By Daniel Gros
BRUSSELS: For decades, the world has complained that the dollar’s role as global reserve currency has given the United States, in a term usually attributed to Charles de Gaulle but actually coined by his finance minister, Valery Giscard d’Estaing, an “exorbitant privilege.” As long as exchange rates were fixed under the Bretton Woods system, the nature of that privilege was clear: the US was the only country that could freely determine its own monetary policy. All others had to adapt to the policy dictated by the US.
This changed with the advent of floating exchange rates in the early 1970s, which allowed more stability-conscious countries, such as Germany, to decouple from a US monetary policy that they considered too inflationary. But, even under floating exchange rates, the US retained an advantage: given that the dollar remained the key global reserve currency, the US could finance large external deficits at very favorable rates.
Today, the US Treasury can still borrow unlimited amounts at rock-bottom interest rates. Indeed, the interest rate on inflation-protected bonds has now become -0.5 percent, even for a five-year maturity! The US government is thus essentially being paid in real terms to take investors’ money — a generous offer that it is accepting on a huge scale, in the hope that channeling these resources to American consumers will boost household spending and thus generate more jobs.
The US seems to have come as close as one can imagine to getting the proverbial “free lunch” — except that, as economists are fond of pointing out, there is no such thing. And that is true here as well: performing the role of reserve currency enables the US to borrow on the cheap, but at the cost of any significant influence over the exchange rate, which is determined by the rest of the world’s demand for dollar assets.
Germany discovered this during the 1960s and 1970s, and resisted the Deutschemark’s trend toward becoming an international reserve currency. The German authorities feared that the country’s export-oriented economy would suffer from the wide exchange-rate swings that are the norm for global reserve currencies. Given the weakness of other European currencies, however, and Germany’s desire to keep markets open, there was very little that its officials could do.
As the DM became a major international reserve currency during the 1980s and 1990s, large gyrations in the dollar exchange rate did, indeed, have at times a dramatic impact on the German economy. One reason why Germany agreed to merge the DM into the euro was the hope that a monetary union would distribute the burden of the reserve-currency role over a wider area.
The US economy is still rather closed (imports and exports account on average for only about 15 percent of GDP), and historically exports have never been the main engine of its growth. This is why the traditional US stance has been: “It is our exchange rate, but your problem.”
So why is the US now singing a different tune? The answer is obvious: America’s high unemployment rate, which hovers between 9 percent and 10 percent. This is the price that the US must pay for its lunch: Americans can continue to consume a lot, but the jobs are elsewhere.
Today, China has replaced Germany (and Japan) as the world’s top exporter — but with one difference: it manages its exchange rate tightly, using capital controls and massive intervention in currency markets. As the only major economy with capital controls, China has created its own “exorbitant privilege”: it can determine its exchange rate because no other big countries impose capital controls.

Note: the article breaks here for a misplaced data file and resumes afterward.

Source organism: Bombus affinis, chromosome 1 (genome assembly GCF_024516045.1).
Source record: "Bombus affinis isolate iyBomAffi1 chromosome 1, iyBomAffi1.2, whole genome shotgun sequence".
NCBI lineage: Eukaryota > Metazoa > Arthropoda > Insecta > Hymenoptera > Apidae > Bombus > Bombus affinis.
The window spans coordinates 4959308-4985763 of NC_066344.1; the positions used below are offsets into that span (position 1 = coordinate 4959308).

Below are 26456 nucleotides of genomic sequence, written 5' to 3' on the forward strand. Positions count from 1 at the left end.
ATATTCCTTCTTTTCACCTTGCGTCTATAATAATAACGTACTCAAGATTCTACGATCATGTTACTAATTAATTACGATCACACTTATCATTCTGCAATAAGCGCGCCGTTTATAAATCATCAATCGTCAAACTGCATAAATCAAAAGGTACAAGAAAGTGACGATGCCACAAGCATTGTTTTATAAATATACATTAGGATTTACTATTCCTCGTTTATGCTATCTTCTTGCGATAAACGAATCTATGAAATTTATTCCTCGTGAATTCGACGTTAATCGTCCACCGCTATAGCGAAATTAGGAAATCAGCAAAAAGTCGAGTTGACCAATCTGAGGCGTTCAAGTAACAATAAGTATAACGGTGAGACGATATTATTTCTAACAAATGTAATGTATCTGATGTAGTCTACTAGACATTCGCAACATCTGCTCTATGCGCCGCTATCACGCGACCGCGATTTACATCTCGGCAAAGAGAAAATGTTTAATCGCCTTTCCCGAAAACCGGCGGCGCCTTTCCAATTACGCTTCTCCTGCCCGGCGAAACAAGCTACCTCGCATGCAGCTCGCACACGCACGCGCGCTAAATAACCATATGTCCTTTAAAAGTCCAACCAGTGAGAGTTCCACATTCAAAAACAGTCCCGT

The two global economic superpowers resent each other’s “exorbitant privilege.” The US would like to have the Chinese jobs, and the Chinese would like to have better investment opportunities. Neither side is budging, although either could easily break the impasse.
The Chinese could abolish capital controls and let the renminbi’s exchange rate float. But the US could easily end China’s privilege by restricting sales of Treasury (and other US) debt to the Chinese monetary authorities. In doing so, the US would break no international commitments and would not start a trade war. Such a move is likely to be effective, given the sheer size of Chinese interventions (hundreds of billions of US dollars annually), which could not easily be recycled through offshore banks without exposing the China’s central bank to many other risks.
Prohibiting the Chinese authorities from buying US debt would, of course, be tantamount to imposing capital controls, thereby breaking China’s monopoly on such instruments. But it might also mean an end to America’s position at the center of the world’s financial system — and thus an end to its own “exorbitant privilege.”
There really is no free lunch. The US must choose between job creation, which requires a more competitive exchange rate, and cheap financing of its external and fiscal deficits.
While China and the US battle it out, each trying to retain its own “exorbitant privilege,” Europe seems to be stuck in the middle, suffering from the same disadvantages of the US position, but enjoying none of its privileges. The euro is also a global reserve currency (albeit of secondary importance), but most eurozone governments’ financing costs are much higher than what the US Treasury pays. This is one of the costs of the incomplete nature of financial integration in Europe.
Daniel Gros is Director of the Centre for European Policy Studies. This commentary is published by Daily News Egypt in collaboration with Project Syndicate, www.project-syndicate.org.